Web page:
This should have formed two folded edges on the material as in the above illustration.

Sew the Lace edging to these folded edges with small overhand stitches however; be sure not to use this type of French Hem on a curved edge. This is due to the straight grain of the lace, which wont curve.

To machine stitch this edging, make the 2nd fold in the fabric at least 1cm deep. Tuck the lace in to the fold as deep as possible. Top stitch the folded edge of the material with the machine with care to sew beautifully straight.

Happy stitching!

Wordless Wednesday

From La Belle Epoque: Edwardian Fashion 1900-1914, the ‘Beautiful Era’ of Edwardian fashion currently running at Peterborough Museum until 6th May 2013.

Happy stitching!

Some interesting things to peruse. . .

Some of the following blogs I have only recently discovered, others I have been following for years. All of them do what they do incredibly well & I have come to use them as reliable resources when designing for film & theatre over the past few years.

Bridges on the Body

Bridges on the Body

This is a wonderful blog full or humour and insight. Challenged to make every pattern in Norah Waughs Corsets &  Crinolines, & no stranger to these patterns myself having made most in the book,  I’d say she is doing a good job so far. There are construction notes, cleaning notes, tutorials from a range of sources & some very good close up images of these corsets being put together.Well worth a look if you are attempting any of these patterns yourself as the book itself gives little or no guidance in to construction techniques.

 The Ornamented Being

A great resource for all things fashion history in the world. Using museum, personal, film & book resources Ornamented Being posts relentlessly about fashion, fabric, jewellery & her passion leaps from the screen. If I am seeking inspiration, this is where I head! Find her also at The Mended Soul her ‘virtual atelier’.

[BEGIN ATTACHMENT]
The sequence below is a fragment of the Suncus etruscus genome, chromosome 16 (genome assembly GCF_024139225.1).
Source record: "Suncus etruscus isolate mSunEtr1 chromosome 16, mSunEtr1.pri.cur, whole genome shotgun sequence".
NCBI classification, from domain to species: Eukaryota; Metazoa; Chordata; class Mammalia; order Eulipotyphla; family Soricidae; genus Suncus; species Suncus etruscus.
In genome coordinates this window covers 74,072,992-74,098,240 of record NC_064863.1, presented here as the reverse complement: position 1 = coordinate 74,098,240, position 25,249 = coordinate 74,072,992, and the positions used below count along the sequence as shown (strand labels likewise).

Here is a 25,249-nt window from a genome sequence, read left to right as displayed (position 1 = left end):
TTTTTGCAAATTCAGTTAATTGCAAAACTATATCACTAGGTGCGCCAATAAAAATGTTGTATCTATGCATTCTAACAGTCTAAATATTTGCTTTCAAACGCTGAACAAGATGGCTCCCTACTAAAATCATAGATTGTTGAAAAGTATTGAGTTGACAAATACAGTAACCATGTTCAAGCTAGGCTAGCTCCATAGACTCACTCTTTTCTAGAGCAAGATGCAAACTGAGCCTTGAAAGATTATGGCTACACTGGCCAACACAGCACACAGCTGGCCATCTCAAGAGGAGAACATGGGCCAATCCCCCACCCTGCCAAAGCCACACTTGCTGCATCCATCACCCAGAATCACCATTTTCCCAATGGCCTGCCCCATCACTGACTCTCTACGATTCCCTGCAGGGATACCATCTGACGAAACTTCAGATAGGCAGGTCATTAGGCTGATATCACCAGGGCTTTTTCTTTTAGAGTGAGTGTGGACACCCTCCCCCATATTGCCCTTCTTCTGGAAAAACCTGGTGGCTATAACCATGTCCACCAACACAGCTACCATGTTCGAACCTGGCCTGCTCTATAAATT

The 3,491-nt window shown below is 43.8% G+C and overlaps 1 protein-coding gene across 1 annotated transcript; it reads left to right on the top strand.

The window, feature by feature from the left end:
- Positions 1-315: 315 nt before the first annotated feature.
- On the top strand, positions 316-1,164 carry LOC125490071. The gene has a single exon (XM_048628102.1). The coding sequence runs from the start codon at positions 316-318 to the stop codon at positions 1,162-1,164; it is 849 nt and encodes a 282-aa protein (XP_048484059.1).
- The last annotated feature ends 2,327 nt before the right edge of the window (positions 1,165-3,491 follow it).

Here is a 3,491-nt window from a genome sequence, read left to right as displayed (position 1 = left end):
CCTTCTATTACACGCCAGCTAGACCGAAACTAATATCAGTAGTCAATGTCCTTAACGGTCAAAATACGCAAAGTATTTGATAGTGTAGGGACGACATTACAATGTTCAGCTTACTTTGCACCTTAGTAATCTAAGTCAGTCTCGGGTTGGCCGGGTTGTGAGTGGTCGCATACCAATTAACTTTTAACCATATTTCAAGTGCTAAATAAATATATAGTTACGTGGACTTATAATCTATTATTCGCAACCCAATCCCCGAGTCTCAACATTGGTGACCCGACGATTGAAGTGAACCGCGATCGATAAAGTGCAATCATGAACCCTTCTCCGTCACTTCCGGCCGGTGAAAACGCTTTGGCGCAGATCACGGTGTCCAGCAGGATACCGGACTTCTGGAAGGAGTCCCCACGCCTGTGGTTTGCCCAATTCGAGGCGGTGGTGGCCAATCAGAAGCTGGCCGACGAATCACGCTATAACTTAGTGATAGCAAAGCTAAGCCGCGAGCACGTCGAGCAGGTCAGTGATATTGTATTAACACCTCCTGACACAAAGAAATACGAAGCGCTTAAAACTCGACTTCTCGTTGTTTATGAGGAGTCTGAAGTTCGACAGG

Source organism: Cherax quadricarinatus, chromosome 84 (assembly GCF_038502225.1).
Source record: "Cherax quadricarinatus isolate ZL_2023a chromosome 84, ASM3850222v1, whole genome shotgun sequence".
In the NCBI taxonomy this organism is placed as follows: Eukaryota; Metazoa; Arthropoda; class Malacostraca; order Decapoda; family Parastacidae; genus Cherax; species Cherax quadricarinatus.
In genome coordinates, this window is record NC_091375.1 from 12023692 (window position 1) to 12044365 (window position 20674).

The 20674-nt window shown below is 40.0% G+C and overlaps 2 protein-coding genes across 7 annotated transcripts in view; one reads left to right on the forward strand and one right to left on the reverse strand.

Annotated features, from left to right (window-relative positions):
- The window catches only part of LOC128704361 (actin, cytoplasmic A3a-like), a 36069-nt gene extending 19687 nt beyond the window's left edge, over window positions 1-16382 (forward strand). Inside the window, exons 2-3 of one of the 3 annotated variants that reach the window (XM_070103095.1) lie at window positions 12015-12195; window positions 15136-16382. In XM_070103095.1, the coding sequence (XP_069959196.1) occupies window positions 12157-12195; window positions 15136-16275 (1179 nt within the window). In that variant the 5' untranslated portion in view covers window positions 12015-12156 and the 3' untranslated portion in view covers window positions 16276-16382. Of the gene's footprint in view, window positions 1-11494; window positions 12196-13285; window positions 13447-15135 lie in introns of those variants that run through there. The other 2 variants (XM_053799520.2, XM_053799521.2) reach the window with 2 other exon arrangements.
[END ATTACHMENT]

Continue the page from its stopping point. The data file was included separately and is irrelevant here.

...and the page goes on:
Past A La Mode: A Historical Fashion Site

A recent discovery in my never ending hunt for good fashion plates, this blog has many. Past A La Mode posts on any period in history with an emphasis on Victorian to 1940s & there really are some gorgeous illustrations and fashion plates/photographic plates included.


Maeder Made

Documenting an exhibition from Edward Maeder in residence as a ‘pop up phenomenon’ in Mt. Airy, USA. I would encourage a look as most of his work re-creating historical costumes, is constructed from paper using his vast knowledge as museum curator, artist and ‘needleman’.

Please click on the pictures, or site names, for links to the original sites. I think you will agree they are a treasure trove of delights!

Happy stitching!

Notions: The Language of Patterns.

No doubt the sketch of the design on the front of the envelope will catch your eye first.

From McCall’s Sewing in Colour

McCALLS Understanding Patterns 1   McCALLS Understanding Patterns 2

A beginning seamstress may feel Einstein’s theories are as easy to understand as the intricacies of a first pattern. Here is a place where first steps should be taken slowly […] &, whether you are a beginner or an experienced home-sewer, every pattern should be carefully studied before you lay out your pattern & start to cut.

A pattern […], not only gives complete instructions for constructing the garment, but also suggests the proper fabrics to use & provides basic information on preparing fabric, adjusting the pattern, cutting, marking & sewing techniques.